While there were similarities in the drivers that influenced fish position at the three sites, pronounced variations existed based on the different geography and characteristics of each site. As suggested by both feature importance analysis and boxplot visualisation, time-of-day was a primary driver, particularly at the Canadian farm. This reflected the pronounced diurnal patterns that are visually evident in Figures 3–6, with the fish being deeper in cage during daylight hours. It's worth noting that diurnal patterns were likely under represented in NOR and SCO data due to long summertime daylight hours and lack of nighttime observations, respectively. Figure 10 presents a density plot of daytime and nighttime fish positions for both CAN and NOR (due to lack of nighttime observations, SCO was excluded). To remove the effects of long sunshine hours during June and July in NOR these 2 months were excluded from the plot. Results demonstrated a clear difference between daytime and nighttime behaviour for the CAN site and a similar but much less pronounced difference for the NOR site. In Canada, fish congregated at about 3.6 m depth and the spread around this was quite narrow during the day, while at night, fish were distributed more widely across the water column with a mean depth of 2.8 m. Similar trends were observed in Norway (although not as pronounced). The mean difference between daytime and nighttime positions were 0.52 m while fish were also more uniformly spread across the water column at night.
Figure 10. Distribution of fish depth data for the NOR (left) and CAN (right) farm over the duration of the study period. The data is split into daytime and nighttime periods to explore how behaviours vary between those periods. The dashed vertical lines denote the mean for both periods.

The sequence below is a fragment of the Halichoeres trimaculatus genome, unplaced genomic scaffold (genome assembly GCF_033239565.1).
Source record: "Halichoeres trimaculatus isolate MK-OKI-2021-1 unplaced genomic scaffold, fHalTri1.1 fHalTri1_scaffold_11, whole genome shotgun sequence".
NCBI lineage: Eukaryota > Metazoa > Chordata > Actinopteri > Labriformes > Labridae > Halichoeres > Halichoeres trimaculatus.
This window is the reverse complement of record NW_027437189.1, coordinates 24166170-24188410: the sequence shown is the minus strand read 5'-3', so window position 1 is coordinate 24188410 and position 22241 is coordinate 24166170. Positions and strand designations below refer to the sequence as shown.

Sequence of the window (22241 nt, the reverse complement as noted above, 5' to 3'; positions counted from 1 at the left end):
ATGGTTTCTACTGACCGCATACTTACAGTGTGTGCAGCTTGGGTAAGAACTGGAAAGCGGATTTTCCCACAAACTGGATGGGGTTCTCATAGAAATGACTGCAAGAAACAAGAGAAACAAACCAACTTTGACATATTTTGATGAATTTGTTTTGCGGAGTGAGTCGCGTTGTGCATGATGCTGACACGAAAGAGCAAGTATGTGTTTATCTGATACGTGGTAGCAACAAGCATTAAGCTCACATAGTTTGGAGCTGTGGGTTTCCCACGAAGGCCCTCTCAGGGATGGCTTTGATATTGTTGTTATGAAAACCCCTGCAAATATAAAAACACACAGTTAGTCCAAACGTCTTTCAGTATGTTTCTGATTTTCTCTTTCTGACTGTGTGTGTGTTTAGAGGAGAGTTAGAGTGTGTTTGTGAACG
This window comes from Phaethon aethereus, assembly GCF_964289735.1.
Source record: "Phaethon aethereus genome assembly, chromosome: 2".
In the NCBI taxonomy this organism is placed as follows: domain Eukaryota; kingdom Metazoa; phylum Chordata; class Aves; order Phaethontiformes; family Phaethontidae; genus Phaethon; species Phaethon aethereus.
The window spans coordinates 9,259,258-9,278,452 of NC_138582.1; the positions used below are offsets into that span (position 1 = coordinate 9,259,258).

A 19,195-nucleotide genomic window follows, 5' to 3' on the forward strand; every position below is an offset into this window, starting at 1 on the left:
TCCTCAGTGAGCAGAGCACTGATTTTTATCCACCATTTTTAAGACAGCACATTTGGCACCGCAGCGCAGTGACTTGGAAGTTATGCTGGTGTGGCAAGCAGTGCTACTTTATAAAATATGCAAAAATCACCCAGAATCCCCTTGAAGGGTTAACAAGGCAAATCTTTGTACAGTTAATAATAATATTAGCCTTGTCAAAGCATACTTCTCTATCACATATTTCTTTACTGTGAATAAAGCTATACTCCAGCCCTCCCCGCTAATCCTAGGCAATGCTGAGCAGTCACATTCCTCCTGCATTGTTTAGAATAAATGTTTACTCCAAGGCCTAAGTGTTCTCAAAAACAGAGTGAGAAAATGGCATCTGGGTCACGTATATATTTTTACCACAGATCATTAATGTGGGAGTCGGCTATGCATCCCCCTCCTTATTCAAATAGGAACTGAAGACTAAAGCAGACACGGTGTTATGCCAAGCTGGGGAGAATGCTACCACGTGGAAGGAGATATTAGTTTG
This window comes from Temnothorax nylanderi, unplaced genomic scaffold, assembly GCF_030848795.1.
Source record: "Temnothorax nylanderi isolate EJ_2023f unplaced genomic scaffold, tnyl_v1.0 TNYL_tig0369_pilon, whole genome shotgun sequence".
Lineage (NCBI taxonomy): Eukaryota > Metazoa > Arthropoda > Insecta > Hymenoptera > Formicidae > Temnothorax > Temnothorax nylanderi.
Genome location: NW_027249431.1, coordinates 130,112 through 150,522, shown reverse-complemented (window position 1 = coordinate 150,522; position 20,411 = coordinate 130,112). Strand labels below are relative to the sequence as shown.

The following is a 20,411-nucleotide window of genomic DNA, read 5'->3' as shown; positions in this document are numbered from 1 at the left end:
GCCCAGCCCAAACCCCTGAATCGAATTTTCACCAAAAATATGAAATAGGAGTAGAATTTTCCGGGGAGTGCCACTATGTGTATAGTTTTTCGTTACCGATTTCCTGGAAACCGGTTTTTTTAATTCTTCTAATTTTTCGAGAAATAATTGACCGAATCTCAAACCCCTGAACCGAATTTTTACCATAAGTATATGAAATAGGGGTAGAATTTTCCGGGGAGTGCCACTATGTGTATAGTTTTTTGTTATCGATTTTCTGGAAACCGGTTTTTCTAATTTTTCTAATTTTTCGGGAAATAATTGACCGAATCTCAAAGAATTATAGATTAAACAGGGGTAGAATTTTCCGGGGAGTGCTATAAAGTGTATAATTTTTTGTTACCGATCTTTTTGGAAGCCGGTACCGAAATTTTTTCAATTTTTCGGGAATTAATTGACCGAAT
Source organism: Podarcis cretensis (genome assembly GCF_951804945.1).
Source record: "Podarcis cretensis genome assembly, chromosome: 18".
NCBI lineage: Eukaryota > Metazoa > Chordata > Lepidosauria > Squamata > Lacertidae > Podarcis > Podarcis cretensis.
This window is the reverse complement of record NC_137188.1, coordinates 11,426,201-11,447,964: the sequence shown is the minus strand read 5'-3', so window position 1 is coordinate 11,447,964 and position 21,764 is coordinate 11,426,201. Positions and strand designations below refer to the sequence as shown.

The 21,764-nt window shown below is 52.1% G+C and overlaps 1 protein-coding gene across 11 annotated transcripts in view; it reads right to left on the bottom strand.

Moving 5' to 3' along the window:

At all sites, physical oceanographic variables represented an important driver. Physical mixing by current speeds and wind forcing were particularly critical at the CAN site and three of the five most important variables represented physical stresses and mechanical mixing, namely current direction, wind direction, and wind speed, respectively (in order of influence). Wind stress did not represent an important driver of fish depth variance at the NOR site. This is likely due to the increased depth of cage and fish position serving to shelter from local surface dynamics. Interestingly, salinity was the primary driver of fish position at the NOR site which illustrates both fish sensitivities and local bay characteristics.
Figure 11 presents vertical profile of temperature and salinity at the site over the duration of the study period. Results illustrate a pronounced thermal stratification during the summer months, that breaks down into a well-mixed water column in spring and autumn. Variations of vertical salinity are more complex illustrating relatively low surface salinity values in September, which may be influenced by precipitation or freshwater runoff. Literature indicates that Atlantic salmon are influenced by salinity variations when younger than 3 months and during spawning periods, while indifferent to salinity at other times (Oppedal et al., 2011). The behavioural influence detected in this study may be a result of salmon expressing preference for lower salinity waters in spring, during the return migration period of salmon toward freshwater. However, Figure 11 indicates that the vertical variation in salinity was relatively small, and additional study is necessary to understand the influence this may have on salmon variations.